gordon.dewis.ca - Random musings from Gordon


Candidate for poster child of what-not-to-do-in-an-earthquake

June 24, 2010 @ 11:23 By: gordon Category: Current affairs, In the news

This morning’s Ottawa Metro has a cover story entitled “Shaken and stirred”. It’s accompanied by a photo of Ian Vallance wearing a suit jacket and nothing else. According to the story, he’s a lawyer who was changing into his court garb when the earthquake hit. Instead of grabbing his clothes and shoes, he “just ran out of the office”.

This was probably one of the worst things he could have done and the next quote from him in the story demonstrates why:

“When we ran out, that’s when all the bricks fell down.” — Ian Vallance

It’s not unusual for things to fall off buildings. If you’re standing in the street, you’re at risk of being hit by falling debris and seriously hurt or worse. And if you’re not wearing any shoes, you may find yourself walking on broken glass.

Probably the best thing he could have done would been to have sought shelter in a doorway or under his desk, rather than run into the street in nothing but his underwear.

No argument from me that earthquakes are scary things and sometimes the fight-or-flight response that harkens back to the days when we lived in caves and hunted sabre tooth tigers (or were hunted by sabre tooth tigers) kicks in. If it does you have to try to resist running out of the building to where you’re likely to be in more danger than if you stayed put.

4 Responses to “Candidate for poster child of what-not-to-do-in-an-earthquake”

  1. Having gone to school on the west coast, I got to learn two things at a relatively young age:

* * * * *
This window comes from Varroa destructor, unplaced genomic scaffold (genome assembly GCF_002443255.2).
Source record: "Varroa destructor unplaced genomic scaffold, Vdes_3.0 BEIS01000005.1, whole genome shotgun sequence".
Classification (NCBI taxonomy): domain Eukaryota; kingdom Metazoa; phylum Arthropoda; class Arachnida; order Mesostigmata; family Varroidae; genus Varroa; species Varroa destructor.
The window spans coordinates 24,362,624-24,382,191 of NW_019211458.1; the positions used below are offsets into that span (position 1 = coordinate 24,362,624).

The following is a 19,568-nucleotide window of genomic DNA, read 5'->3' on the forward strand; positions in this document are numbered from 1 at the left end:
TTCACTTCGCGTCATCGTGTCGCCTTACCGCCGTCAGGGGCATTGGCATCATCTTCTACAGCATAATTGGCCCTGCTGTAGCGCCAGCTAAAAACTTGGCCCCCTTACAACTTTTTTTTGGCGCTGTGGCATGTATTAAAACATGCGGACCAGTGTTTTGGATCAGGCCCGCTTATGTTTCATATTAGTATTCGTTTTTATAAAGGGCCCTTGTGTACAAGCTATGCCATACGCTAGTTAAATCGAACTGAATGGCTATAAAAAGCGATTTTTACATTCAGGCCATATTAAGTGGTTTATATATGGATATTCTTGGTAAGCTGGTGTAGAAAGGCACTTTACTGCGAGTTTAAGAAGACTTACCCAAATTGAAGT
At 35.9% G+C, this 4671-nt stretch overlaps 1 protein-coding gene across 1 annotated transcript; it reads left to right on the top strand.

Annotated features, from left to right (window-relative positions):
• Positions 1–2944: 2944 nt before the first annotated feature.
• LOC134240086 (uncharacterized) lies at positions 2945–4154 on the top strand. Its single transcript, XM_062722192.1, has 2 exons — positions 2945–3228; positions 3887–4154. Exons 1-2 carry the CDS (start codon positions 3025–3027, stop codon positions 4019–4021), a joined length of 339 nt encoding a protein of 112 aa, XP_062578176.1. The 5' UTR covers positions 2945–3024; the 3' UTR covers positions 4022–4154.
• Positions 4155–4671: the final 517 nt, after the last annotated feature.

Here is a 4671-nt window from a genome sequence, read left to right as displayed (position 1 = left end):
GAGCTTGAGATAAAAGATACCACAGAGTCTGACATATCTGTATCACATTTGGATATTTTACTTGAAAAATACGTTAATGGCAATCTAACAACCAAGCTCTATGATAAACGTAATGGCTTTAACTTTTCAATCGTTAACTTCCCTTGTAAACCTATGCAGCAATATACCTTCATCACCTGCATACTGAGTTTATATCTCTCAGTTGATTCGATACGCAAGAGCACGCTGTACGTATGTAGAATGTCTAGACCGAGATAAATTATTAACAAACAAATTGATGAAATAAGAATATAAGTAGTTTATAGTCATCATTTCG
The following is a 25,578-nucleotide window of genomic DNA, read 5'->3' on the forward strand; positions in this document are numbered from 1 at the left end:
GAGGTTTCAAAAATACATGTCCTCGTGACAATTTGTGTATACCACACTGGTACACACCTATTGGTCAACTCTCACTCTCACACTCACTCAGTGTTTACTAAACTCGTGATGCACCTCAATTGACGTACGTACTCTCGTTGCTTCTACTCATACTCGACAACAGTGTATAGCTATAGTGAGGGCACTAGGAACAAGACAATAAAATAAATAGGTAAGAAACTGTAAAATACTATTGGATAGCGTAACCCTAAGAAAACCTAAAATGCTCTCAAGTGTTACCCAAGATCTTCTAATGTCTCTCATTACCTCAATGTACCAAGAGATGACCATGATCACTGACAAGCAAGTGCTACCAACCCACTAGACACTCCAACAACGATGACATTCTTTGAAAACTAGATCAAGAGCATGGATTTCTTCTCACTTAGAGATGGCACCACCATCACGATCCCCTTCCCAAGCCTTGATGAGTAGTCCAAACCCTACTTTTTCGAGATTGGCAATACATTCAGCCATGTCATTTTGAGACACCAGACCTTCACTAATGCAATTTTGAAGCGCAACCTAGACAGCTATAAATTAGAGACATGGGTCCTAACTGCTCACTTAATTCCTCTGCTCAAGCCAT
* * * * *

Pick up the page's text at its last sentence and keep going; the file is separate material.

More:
1. In the event of an earthquake in a civilized place (i.e Canada, USA that sort of thing), the first priority is to protect yourself from debris. Stand in a doorway or under a large, heavy and relatively stable object like a desk or bed. Cover your head as best you can. In my case, when I recognized what was happening, I stood in the open doorway between my house and garage.

    2. After an earthquake be prepared for evacuation and know the tsunami evacuation route for your area.

    The second one doesn’t really apply here, but the first one does. Most people don’t realize that the danger from earthquakes in Canada / US is not from the building falling down around you, but from little crap falling off the buildings as they shake: chimney bricks, telephone poles, falling hydro towers and wires, cars going off the road, that sort of thing. If you’re outside you’re actually at MORE risk of being injured than if you’re inside standing in a doorway (because it’s sturdy) or under a desk etc.

    Definitely what this guy in the photo did was NOT the appropriate response to the situation.

    • gordon says:

      I was at work when it hit, so I got away from the windows in my office and sought refuge in the doorway of the firestairs.

  2. Martin says:

    I was also at work. I tried to ignore the earthquake as best as I could and concentrated on why memcpy was causing a SIGSEGV. About the time the earthquake stopped shaking the building, I figured out that the type definition passed to the sizeof() call was the wrong type.

    Shortly thereafter I though that maybe I should have stripped down to my underwear, taken off my shoes, throe my office chair through the nearest window, then jump out following it calling ‘Yeeeehhhhaaahhh”…. and hope for the best.

    But it was too late, so I just ran gcc and got on with the next bug.

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